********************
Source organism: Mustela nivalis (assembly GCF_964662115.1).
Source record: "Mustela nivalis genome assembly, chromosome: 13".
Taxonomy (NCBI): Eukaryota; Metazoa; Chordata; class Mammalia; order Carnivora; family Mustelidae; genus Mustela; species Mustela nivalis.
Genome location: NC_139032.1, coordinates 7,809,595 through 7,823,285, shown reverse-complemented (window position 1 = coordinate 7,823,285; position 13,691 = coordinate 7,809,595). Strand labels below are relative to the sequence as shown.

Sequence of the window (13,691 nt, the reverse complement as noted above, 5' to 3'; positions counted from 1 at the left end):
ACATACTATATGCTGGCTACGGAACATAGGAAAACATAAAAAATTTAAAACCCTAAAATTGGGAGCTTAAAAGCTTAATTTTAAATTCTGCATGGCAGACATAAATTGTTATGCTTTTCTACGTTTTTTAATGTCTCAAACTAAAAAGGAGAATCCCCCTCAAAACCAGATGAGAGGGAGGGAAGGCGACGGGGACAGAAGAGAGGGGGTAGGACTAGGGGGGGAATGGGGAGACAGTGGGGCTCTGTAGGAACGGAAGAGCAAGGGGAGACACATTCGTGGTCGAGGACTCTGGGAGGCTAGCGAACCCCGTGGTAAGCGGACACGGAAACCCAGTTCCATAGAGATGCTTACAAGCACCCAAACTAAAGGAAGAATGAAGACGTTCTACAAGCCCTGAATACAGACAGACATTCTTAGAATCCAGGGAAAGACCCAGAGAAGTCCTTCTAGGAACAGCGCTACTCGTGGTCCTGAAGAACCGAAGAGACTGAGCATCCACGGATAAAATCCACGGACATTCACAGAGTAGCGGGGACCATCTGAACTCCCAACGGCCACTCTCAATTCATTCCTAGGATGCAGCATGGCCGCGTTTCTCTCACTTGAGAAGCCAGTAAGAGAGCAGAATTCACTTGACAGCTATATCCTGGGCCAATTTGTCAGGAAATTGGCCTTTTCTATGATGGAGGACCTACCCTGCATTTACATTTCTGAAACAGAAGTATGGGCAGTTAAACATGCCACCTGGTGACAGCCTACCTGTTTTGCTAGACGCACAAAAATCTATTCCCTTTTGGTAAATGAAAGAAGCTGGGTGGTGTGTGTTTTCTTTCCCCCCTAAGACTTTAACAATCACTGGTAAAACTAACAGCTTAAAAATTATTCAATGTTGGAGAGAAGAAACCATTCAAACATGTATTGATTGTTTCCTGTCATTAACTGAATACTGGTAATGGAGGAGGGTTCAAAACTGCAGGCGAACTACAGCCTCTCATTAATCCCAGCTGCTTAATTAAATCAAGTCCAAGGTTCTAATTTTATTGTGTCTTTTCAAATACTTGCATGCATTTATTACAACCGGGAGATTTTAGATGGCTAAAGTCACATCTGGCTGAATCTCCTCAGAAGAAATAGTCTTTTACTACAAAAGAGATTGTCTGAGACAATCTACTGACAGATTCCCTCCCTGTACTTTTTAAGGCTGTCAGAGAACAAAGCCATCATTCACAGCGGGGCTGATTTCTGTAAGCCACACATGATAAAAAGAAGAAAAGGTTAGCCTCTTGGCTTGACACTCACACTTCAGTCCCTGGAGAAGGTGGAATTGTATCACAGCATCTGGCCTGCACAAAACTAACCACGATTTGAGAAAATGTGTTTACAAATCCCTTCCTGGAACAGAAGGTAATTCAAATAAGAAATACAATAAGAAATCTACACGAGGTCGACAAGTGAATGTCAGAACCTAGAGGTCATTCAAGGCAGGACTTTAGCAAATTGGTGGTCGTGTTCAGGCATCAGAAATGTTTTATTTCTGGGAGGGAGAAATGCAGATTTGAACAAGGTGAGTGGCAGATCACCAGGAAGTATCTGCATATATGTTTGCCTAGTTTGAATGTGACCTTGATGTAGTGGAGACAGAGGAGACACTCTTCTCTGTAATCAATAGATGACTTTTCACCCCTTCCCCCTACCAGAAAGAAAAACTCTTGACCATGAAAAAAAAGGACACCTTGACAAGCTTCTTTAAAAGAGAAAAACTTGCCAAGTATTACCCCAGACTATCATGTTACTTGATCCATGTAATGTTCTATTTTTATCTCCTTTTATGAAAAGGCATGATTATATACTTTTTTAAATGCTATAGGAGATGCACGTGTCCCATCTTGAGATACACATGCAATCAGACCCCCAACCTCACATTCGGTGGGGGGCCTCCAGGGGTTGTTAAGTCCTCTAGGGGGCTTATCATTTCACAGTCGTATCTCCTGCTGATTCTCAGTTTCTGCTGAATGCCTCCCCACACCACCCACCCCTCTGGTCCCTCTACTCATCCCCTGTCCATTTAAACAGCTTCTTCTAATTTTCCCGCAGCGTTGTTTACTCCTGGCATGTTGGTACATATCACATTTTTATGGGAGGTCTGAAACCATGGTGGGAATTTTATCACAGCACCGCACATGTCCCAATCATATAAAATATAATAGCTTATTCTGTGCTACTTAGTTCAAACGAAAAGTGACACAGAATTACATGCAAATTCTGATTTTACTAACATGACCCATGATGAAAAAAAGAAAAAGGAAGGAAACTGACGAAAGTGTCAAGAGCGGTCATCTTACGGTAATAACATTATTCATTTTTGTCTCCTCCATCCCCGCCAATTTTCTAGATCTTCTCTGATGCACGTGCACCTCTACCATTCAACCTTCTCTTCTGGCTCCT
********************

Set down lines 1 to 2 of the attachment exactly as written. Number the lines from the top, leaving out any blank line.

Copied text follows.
Source organism: Mustela nivalis (assembly GCF_964662115.1).
Source record: "Mustela nivalis genome assembly, chromosome: 13".